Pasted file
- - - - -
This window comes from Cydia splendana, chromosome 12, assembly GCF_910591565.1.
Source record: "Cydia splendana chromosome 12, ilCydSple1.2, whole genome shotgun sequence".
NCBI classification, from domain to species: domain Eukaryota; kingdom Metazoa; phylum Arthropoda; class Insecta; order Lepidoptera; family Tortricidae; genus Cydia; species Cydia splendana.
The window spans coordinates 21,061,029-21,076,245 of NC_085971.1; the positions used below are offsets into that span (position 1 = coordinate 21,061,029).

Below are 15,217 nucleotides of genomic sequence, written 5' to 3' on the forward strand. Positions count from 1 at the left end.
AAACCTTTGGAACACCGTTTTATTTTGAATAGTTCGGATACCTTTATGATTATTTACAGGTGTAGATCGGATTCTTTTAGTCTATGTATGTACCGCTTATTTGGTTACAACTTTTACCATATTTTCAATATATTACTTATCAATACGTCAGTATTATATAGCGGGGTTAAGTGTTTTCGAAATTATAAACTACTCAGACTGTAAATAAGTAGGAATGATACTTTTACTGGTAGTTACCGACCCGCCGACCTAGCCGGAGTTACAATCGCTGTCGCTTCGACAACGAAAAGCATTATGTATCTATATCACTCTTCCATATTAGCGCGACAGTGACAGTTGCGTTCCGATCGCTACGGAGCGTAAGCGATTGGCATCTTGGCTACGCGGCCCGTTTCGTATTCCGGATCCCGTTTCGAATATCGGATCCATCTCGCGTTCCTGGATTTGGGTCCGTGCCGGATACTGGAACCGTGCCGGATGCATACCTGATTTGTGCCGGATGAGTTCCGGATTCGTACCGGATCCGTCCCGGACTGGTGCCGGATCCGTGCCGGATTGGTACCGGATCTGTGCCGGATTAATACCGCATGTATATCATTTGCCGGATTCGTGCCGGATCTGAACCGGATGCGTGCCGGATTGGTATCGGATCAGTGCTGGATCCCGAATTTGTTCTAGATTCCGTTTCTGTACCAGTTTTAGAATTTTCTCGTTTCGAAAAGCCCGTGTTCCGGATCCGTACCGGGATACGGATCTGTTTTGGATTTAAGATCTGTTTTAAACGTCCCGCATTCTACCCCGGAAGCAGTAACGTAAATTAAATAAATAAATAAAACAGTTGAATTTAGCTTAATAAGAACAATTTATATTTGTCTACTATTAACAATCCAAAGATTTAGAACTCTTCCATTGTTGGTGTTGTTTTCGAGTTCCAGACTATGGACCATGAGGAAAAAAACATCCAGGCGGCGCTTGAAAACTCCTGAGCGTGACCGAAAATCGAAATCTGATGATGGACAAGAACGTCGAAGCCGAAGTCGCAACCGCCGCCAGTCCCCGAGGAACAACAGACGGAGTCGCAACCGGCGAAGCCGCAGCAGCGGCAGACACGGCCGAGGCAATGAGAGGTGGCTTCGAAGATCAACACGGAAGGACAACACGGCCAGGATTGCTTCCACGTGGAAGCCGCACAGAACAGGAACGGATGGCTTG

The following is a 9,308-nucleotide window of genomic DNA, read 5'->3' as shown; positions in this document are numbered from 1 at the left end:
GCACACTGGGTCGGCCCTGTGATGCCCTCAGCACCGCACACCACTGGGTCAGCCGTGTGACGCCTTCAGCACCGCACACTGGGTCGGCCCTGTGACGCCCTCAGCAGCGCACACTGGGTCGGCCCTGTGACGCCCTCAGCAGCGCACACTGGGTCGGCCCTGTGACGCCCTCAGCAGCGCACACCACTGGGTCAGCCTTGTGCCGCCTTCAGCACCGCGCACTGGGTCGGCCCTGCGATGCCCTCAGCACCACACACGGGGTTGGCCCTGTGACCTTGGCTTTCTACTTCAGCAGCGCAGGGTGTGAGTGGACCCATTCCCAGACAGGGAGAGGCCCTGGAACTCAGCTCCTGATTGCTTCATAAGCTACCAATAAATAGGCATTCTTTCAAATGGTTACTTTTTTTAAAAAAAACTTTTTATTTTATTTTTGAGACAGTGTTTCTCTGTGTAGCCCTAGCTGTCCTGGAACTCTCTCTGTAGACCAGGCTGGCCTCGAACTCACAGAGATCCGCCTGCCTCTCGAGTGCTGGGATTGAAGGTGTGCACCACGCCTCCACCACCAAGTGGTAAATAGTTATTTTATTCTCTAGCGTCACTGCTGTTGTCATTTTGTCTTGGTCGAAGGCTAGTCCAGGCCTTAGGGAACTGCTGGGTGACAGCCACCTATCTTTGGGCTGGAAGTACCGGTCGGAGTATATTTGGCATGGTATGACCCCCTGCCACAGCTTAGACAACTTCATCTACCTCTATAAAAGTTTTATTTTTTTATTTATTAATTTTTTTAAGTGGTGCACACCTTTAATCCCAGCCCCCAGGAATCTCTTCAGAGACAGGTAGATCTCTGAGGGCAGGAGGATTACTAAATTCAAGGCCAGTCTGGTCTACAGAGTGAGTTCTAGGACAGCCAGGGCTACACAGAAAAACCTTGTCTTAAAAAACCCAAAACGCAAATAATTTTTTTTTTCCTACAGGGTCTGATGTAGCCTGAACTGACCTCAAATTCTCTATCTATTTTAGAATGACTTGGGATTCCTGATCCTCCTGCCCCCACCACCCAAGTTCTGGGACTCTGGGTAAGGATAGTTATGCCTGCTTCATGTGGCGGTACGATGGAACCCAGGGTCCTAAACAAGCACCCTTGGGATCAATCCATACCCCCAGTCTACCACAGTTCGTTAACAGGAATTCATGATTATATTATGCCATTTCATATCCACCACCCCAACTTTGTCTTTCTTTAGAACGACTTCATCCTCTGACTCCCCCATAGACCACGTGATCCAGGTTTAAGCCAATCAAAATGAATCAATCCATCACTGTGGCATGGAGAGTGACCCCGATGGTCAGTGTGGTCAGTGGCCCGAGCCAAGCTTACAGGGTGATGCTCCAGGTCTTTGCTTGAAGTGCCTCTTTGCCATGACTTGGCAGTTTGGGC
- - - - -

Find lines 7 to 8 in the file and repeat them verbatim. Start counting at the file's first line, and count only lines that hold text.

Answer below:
The following is a 9,308-nucleotide window of genomic DNA, read 5'->3' as shown; positions in this document are numbered from 1 at the left end:
GCACACTGGGTCGGCCCTGTGATGCCCTCAGCACCGCACACCACTGGGTCAGCCGTGTGACGCCTTCAGCACCGCACACTGGGTCGGCCCTGTGACGCCCTCAGCAGCGCACACTGGGTCGGCCCTGTGACGCCCTCAGCAGCGCACACTGGGTCGGCCCTGTGACGCCCTCAGCAGCGCACACCACTGGGTCAGCCTTGTGCCGCCTTCAGCACCGCGCACTGGGTCGGCCCTGCGATGCCCTCAGCACCACACACGGGGTTGGCCCTGTGACCTTGGCTTTCTACTTCAGCAGCGCAGGGTGTGAGTGGACCCATTCCCAGACAGGGAGAGGCCCTGGAACTCAGCTCCTGATTGCTTCATAAGCTACCAATAAATAGGCATTCTTTCAAATGGTTACTTTTTTTAAAAAAAACTTTTTATTTTATTTTTGAGACAGTGTTTCTCTGTGTAGCCCTAGCTGTCCTGGAACTCTCTCTGTAGACCAGGCTGGCCTCGAACTCACAGAGATCCGCCTGCCTCTCGAGTGCTGGGATTGAAGGTGTGCACCACGCCTCCACCACCAAGTGGTAAATAGTTATTTTATTCTCTAGCGTCACTGCTGTTGTCATTTTGTCTTGGTCGAAGGCTAGTCCAGGCCTTAGGGAACTGCTGGGTGACAGCCACCTATCTTTGGGCTGGAAGTACCGGTCGGAGTATATTTGGCATGGTATGACCCCCTGCCACAGCTTAGACAACTTCATCTACCTCTATAAAAGTTTTATTTTTTTATTTATTAATTTTTTTAAGTGGTGCACACCTTTAATCCCAGCCCCCAGGAATCTCTTCAGAGACAGGTAGATCTCTGAGGGCAGGAGGATTACTAAATTCAAGGCCAGTCTGGTCTACAGAGTGAGTTCTAGGACAGCCAGGGCTACACAGAAAAACCTTGTCTTAAAAAACCCAAAACGCAAATAATTTTTTTTTTCCTACAGGGTCTGATGTAGCCTGAACTGACCTCAAATTCTCTATCTATTTTAGAATGACTTGGGATTCCTGATCCTCCTGCCCCCACCACCCAAGTTCTGGGACTCTGGGTAAGGATAGTTATGCCTGCTTCATGTGGCGGTACGATGGAACCCAGGGTCCTAAACAAGCACCCTTGGGATCAATCCATACCCCCAGTCTACCACAGTTCGTTAACAGGAATTCATGATTATATTATGCCATTTCATATCCACCACCCCAACTTTGTCTTTCTTTAGAACGACTTCATCCTCTGACTCCCCCATAGACCACGTGATCCAGGTTTAAGCCAATCAAAATGAATCAATCCATCACTGTGGCATGGAGAGTGACCCCGATGGTCAGTGTGGTCAGTGGCCCGAGCCAAGCTTACAGGGTGATGCTCCAGGTCTTTGCTTGAAGTGCCTCTTTGCCATGACTTGGCAGTTTGGGC